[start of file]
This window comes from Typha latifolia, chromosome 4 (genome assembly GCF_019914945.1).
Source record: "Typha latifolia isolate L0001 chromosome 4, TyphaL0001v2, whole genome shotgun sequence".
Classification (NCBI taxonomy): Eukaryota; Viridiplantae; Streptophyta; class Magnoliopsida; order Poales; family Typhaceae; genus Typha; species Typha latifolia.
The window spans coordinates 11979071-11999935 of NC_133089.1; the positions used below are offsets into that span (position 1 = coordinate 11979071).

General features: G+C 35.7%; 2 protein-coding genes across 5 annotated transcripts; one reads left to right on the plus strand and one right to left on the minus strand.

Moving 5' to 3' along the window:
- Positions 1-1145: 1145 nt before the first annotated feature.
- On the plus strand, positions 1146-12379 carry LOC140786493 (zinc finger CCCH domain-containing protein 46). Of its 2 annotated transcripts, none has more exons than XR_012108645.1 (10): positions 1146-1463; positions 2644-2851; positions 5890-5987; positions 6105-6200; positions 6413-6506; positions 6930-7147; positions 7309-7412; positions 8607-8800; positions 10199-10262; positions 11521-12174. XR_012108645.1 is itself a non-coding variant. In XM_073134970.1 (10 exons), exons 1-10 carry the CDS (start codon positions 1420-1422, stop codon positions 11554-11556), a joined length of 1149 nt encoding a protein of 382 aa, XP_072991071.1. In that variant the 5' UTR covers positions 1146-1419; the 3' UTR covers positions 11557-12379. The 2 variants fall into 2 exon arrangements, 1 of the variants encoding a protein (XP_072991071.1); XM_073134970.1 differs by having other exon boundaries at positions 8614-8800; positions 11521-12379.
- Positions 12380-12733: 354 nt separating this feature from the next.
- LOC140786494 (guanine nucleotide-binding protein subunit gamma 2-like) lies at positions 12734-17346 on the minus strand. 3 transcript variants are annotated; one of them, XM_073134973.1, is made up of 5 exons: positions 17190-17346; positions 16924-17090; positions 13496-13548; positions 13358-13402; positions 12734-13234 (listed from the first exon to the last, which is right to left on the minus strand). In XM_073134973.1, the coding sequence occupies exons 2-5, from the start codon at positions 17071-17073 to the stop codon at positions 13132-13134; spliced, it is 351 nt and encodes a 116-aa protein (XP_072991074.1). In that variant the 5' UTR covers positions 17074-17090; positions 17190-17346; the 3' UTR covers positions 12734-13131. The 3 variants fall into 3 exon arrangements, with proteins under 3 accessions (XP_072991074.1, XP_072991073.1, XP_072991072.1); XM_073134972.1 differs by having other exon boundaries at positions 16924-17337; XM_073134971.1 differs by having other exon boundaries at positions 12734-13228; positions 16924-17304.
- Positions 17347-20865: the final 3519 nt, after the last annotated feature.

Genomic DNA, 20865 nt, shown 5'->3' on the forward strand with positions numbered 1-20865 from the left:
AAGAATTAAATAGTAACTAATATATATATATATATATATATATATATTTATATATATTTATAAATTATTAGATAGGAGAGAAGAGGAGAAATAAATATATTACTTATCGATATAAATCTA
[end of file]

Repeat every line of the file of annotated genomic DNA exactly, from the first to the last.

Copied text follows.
This window comes from Typha latifolia, chromosome 4 (genome assembly GCF_019914945.1).
Source record: "Typha latifolia isolate L0001 chromosome 4, TyphaL0001v2, whole genome shotgun sequence".
Classification (NCBI taxonomy): Eukaryota; Viridiplantae; Streptophyta; class Magnoliopsida; order Poales; family Typhaceae; genus Typha; species Typha latifolia.
The window spans coordinates 11979071-11999935 of NC_133089.1; the positions used below are offsets into that span (position 1 = coordinate 11979071).

General features: G+C 35.7%; 2 protein-coding genes across 5 annotated transcripts; one reads left to right on the plus strand and one right to left on the minus strand.

Moving 5' to 3' along the window:
- Positions 1-1145: 1145 nt before the first annotated feature.
- On the plus strand, positions 1146-12379 carry LOC140786493 (zinc finger CCCH domain-containing protein 46). Of its 2 annotated transcripts, none has more exons than XR_012108645.1 (10): positions 1146-1463; positions 2644-2851; positions 5890-5987; positions 6105-6200; positions 6413-6506; positions 6930-7147; positions 7309-7412; positions 8607-8800; positions 10199-10262; positions 11521-12174. XR_012108645.1 is itself a non-coding variant. In XM_073134970.1 (10 exons), exons 1-10 carry the CDS (start codon positions 1420-1422, stop codon positions 11554-11556), a joined length of 1149 nt encoding a protein of 382 aa, XP_072991071.1. In that variant the 5' UTR covers positions 1146-1419; the 3' UTR covers positions 11557-12379. The 2 variants fall into 2 exon arrangements, 1 of the variants encoding a protein (XP_072991071.1); XM_073134970.1 differs by having other exon boundaries at positions 8614-8800; positions 11521-12379.
- Positions 12380-12733: 354 nt separating this feature from the next.
- LOC140786494 (guanine nucleotide-binding protein subunit gamma 2-like) lies at positions 12734-17346 on the minus strand. 3 transcript variants are annotated; one of them, XM_073134973.1, is made up of 5 exons: positions 17190-17346; positions 16924-17090; positions 13496-13548; positions 13358-13402; positions 12734-13234 (listed from the first exon to the last, which is right to left on the minus strand). In XM_073134973.1, the coding sequence occupies exons 2-5, from the start codon at positions 17071-17073 to the stop codon at positions 13132-13134; spliced, it is 351 nt and encodes a 116-aa protein (XP_072991074.1). In that variant the 5' UTR covers positions 17074-17090; positions 17190-17346; the 3' UTR covers positions 12734-13131. The 3 variants fall into 3 exon arrangements, with proteins under 3 accessions (XP_072991074.1, XP_072991073.1, XP_072991072.1); XM_073134972.1 differs by having other exon boundaries at positions 16924-17337; XM_073134971.1 differs by having other exon boundaries at positions 12734-13228; positions 16924-17304.
- Positions 17347-20865: the final 3519 nt, after the last annotated feature.

Genomic DNA, 20865 nt, shown 5'->3' on the forward strand with positions numbered 1-20865 from the left:
AAGAATTAAATAGTAACTAATATATATATATATATATATATATATATTTATATATATTTATAAATTATTAGATAGGAGAGAAGAGGAGAAATAAATATATTACTTATCGATATAAATCTA